bears

Arizona Game and Fish Department (AZGFD) biologists released three juvenile male black bears back into the wild after months of rehabilitation at the Southwest Wildlife Conservation Center in Scottsdale.

Two of the bears were orphaned early last year when the sow was fatally injured by a vehicle collision, and they were taken to Southwest Wildlife by the Navajo Nation. The third was found orphaned in southeastern Arizona in October and was captured by an AZGFD wildlife manager. After efforts to locate the sow proved unsuccessful, it was transported to Southwest Wildlife.

“Our agency has a history of successful partnership efforts with Southwest Wildlife,” said Dustin Darveau, terrestrial wildlife specialist for AZGFD’s Mesa region. “The center has the knowledge and experience working with young bears, along with the facility to handle them in a secluded area with limited human interaction.”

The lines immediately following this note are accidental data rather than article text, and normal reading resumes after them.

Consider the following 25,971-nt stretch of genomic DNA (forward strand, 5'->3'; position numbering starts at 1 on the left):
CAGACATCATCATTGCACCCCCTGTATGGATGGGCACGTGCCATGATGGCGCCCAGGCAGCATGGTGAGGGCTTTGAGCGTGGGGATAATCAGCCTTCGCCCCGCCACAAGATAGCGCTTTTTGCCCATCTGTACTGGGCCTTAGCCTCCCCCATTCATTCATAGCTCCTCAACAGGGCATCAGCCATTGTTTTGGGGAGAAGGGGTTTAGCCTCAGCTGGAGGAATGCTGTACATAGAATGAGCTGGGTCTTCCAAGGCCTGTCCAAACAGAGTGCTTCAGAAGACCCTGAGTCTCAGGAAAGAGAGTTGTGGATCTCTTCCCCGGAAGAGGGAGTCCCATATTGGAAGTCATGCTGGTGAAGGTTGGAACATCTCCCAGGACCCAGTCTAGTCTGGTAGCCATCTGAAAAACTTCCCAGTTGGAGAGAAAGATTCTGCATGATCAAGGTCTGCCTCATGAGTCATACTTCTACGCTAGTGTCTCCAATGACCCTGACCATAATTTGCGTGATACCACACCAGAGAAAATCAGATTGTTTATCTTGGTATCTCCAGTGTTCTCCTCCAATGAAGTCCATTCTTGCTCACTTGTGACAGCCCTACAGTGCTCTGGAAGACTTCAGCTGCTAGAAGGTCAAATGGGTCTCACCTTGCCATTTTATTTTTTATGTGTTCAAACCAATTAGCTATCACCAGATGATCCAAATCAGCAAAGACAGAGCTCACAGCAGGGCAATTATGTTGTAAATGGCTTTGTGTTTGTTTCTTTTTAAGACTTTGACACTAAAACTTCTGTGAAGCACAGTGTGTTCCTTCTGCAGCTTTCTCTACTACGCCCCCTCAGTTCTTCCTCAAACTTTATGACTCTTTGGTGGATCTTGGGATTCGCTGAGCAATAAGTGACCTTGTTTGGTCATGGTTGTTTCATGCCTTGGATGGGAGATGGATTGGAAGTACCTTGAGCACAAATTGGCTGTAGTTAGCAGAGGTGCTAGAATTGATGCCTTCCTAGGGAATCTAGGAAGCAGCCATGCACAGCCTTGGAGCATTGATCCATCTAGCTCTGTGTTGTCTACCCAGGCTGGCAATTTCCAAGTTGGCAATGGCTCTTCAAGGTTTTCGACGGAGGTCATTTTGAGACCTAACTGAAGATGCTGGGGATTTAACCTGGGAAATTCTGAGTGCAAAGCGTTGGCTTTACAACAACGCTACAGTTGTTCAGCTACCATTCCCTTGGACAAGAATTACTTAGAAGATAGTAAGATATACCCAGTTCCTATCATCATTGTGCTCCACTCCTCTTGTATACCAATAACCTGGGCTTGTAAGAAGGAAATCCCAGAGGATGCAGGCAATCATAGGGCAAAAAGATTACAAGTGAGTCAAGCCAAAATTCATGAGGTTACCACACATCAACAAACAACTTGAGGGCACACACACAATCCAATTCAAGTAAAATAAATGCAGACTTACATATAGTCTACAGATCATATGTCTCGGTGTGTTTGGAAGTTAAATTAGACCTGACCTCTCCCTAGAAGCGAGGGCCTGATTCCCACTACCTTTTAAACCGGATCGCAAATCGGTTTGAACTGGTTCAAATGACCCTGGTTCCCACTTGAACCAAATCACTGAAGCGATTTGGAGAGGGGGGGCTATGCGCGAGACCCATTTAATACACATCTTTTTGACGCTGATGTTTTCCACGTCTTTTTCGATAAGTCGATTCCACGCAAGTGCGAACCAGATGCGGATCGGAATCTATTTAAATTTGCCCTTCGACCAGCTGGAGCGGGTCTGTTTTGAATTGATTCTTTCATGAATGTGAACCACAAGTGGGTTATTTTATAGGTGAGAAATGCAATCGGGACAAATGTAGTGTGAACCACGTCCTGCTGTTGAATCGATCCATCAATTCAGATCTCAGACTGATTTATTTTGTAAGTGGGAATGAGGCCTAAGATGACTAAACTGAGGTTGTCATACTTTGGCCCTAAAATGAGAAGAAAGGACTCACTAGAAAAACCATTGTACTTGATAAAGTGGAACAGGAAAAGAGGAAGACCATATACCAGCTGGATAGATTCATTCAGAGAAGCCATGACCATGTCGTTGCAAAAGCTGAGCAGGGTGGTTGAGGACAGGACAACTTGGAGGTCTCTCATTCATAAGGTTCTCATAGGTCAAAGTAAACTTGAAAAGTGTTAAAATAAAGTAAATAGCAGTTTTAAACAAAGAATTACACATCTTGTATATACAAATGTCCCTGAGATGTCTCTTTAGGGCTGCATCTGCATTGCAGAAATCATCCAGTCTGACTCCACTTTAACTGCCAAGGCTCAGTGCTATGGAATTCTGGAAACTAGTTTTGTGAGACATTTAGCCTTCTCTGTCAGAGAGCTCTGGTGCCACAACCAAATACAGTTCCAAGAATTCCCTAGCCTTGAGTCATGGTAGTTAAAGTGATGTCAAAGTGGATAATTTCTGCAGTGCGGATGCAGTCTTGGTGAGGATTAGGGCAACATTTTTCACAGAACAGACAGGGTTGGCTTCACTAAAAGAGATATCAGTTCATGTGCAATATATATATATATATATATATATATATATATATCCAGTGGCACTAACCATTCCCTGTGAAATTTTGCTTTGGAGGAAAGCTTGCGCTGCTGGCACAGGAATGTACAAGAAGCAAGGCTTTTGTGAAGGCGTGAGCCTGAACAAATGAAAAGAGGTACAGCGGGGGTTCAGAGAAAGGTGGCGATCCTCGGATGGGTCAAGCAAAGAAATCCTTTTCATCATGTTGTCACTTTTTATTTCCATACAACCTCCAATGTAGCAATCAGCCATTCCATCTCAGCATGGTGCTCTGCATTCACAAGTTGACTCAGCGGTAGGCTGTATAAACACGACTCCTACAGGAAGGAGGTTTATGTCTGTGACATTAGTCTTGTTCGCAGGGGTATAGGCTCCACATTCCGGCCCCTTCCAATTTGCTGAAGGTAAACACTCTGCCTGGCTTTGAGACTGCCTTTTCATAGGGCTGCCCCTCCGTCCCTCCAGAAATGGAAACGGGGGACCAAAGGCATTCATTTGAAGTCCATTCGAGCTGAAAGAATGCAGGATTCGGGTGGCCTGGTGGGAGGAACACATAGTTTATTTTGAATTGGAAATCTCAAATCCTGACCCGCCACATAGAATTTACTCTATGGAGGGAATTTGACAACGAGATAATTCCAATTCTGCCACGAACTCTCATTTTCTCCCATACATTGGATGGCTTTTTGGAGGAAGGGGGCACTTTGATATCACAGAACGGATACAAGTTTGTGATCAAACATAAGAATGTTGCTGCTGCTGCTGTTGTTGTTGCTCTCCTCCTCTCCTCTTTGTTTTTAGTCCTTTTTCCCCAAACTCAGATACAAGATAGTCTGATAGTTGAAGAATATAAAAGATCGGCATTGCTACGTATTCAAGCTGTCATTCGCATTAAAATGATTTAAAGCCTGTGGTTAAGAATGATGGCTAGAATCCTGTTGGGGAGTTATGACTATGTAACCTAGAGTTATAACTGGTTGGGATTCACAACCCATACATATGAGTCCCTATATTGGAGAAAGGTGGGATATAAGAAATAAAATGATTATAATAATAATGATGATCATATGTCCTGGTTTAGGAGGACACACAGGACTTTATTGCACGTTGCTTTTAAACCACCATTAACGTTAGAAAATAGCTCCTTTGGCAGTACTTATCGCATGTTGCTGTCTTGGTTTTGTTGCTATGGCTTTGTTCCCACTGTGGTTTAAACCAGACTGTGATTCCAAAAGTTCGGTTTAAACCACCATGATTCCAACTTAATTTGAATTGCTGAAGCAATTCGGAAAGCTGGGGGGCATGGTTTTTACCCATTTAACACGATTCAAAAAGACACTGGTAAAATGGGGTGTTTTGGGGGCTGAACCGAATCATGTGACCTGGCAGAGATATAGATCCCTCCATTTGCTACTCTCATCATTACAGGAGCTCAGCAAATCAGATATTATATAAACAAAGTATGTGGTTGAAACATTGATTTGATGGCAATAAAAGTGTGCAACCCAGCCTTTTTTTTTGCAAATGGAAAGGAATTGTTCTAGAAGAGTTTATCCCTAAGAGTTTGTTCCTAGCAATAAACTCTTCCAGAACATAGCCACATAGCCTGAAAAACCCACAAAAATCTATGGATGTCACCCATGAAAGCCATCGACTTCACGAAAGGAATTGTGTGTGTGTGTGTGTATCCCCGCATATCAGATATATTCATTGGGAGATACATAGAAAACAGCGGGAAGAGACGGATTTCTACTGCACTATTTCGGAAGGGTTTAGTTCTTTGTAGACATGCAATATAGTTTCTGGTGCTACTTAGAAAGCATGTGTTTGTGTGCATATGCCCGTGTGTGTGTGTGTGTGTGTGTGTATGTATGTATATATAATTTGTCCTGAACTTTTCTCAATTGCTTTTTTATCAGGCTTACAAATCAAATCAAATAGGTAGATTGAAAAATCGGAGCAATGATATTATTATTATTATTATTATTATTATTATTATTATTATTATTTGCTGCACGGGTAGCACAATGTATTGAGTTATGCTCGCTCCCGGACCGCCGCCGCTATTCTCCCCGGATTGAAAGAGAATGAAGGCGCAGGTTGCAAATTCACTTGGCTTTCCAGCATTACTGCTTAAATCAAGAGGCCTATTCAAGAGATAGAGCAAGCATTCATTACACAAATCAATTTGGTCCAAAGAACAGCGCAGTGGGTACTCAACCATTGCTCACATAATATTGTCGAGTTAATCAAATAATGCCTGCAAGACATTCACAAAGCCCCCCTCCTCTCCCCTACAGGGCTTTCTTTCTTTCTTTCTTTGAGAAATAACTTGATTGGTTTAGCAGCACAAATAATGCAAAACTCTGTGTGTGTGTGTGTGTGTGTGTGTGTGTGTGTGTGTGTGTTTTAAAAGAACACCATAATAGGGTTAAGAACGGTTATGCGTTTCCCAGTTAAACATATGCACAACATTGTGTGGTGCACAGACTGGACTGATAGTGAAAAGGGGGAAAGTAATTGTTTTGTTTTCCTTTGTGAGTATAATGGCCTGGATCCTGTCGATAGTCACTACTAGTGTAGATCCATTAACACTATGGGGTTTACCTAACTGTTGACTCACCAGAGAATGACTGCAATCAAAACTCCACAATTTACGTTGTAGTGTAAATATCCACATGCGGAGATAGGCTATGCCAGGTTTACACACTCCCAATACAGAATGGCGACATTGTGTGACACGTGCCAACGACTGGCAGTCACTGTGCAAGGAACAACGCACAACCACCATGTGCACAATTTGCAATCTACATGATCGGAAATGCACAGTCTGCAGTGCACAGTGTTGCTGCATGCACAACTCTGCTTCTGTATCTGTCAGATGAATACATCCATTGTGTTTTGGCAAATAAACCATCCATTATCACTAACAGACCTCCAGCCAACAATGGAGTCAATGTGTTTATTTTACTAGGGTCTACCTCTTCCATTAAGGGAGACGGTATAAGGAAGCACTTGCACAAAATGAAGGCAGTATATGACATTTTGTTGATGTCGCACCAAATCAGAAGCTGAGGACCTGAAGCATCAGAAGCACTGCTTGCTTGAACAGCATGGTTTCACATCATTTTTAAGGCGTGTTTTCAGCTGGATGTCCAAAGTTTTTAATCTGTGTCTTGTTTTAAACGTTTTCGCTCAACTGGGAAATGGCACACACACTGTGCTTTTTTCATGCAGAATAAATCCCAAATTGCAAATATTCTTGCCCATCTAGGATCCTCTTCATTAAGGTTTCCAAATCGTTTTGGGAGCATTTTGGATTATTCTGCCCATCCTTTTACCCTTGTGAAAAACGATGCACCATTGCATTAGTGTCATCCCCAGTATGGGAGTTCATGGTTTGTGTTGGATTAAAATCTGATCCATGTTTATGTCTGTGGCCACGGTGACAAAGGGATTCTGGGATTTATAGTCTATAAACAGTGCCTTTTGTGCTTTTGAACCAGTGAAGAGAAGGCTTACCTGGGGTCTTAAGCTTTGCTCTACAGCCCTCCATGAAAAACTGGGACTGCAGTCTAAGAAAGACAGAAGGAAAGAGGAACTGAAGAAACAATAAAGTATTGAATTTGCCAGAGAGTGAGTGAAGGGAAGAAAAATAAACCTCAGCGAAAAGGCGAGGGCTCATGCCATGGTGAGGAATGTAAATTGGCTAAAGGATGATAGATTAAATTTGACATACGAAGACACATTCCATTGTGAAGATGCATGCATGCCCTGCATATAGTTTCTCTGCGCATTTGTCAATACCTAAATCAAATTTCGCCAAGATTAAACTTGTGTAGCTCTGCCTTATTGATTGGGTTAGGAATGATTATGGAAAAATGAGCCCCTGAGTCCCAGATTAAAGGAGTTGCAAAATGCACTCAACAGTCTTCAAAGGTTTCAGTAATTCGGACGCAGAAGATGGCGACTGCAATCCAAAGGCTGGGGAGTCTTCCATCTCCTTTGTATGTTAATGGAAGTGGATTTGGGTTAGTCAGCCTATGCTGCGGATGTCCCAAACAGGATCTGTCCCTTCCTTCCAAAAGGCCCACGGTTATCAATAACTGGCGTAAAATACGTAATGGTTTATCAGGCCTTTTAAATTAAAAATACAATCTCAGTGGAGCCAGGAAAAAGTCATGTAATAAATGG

Once these juvenile black bears showed proficiency in foraging and natural behavior methods during the rehabilitation process, they were considered ready for release back into the wild. The bears were tranquilized, given a final health assessment, and fitted with identification ear tags prior to being loaded into transport carriers and taken to an approved release site in suitable black bear habitat.

Two of the young bears were recipients of a prototype GPS ear tag that has solar capabilities to continually charge the very small batteries necessary for communicating with satellites. AZGFD hopes to receive location data to document the bears’ survivability, dispersal and habitat use, which provides valuable information for future bear management in Arizona.



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